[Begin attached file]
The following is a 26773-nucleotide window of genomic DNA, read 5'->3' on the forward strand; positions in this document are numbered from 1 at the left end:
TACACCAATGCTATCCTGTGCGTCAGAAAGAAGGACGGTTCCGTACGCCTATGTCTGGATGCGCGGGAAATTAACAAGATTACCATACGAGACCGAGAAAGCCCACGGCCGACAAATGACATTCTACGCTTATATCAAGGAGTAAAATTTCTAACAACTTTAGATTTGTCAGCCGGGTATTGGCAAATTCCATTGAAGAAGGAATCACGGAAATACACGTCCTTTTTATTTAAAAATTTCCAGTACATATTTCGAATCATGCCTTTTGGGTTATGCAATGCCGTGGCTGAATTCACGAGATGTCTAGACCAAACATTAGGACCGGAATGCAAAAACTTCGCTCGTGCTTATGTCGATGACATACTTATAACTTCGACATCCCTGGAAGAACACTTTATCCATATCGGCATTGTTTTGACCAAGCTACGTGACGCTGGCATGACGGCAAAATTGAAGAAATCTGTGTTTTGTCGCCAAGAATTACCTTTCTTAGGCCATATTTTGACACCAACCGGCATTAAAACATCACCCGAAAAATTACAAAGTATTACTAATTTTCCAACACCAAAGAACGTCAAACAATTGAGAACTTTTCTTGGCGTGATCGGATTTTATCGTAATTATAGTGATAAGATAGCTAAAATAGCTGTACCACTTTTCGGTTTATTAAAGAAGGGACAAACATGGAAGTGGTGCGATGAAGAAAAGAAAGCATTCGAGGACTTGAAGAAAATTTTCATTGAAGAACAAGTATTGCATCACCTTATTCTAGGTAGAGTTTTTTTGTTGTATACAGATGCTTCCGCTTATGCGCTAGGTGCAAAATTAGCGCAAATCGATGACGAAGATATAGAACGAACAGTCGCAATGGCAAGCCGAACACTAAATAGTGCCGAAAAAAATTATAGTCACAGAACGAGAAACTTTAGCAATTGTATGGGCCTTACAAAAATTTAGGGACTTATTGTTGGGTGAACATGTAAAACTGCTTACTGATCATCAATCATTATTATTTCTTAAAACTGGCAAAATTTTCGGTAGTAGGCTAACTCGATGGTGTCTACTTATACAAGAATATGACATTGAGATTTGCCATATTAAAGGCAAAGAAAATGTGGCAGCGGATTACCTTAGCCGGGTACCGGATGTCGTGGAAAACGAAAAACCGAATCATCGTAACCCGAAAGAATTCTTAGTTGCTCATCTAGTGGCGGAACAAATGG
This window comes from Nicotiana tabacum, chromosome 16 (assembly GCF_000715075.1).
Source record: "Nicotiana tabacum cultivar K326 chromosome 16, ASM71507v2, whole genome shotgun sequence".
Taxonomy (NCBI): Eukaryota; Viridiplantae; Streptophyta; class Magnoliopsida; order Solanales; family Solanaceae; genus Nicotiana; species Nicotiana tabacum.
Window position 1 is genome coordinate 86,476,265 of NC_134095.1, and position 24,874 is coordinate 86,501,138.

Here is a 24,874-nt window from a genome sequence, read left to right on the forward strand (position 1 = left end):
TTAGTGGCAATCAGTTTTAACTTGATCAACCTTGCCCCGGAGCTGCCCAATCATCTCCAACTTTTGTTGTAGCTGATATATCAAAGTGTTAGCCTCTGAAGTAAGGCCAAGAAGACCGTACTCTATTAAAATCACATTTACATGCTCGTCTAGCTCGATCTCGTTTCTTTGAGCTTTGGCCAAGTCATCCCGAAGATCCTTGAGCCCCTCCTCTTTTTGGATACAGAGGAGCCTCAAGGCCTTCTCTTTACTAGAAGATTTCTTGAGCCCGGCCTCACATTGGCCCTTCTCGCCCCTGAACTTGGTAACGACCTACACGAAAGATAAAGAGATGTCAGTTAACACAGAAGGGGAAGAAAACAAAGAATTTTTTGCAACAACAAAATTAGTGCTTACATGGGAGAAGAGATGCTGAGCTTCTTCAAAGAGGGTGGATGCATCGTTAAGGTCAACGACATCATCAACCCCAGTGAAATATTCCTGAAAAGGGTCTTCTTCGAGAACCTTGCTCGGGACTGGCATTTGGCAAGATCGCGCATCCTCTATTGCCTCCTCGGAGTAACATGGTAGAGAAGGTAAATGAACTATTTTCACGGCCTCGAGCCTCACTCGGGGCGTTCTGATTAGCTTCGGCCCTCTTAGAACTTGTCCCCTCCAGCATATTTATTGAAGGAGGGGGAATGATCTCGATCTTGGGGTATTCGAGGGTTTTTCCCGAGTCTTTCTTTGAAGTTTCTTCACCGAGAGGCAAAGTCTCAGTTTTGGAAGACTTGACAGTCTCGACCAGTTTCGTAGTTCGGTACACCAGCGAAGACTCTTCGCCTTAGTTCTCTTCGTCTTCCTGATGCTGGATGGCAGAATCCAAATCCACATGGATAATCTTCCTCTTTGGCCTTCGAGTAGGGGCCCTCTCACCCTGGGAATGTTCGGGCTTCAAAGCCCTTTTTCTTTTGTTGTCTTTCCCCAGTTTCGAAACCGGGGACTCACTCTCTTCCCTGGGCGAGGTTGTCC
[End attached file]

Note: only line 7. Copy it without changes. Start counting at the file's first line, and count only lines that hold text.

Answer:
Here is a 24,874-nt window from a genome sequence, read left to right on the forward strand (position 1 = left end):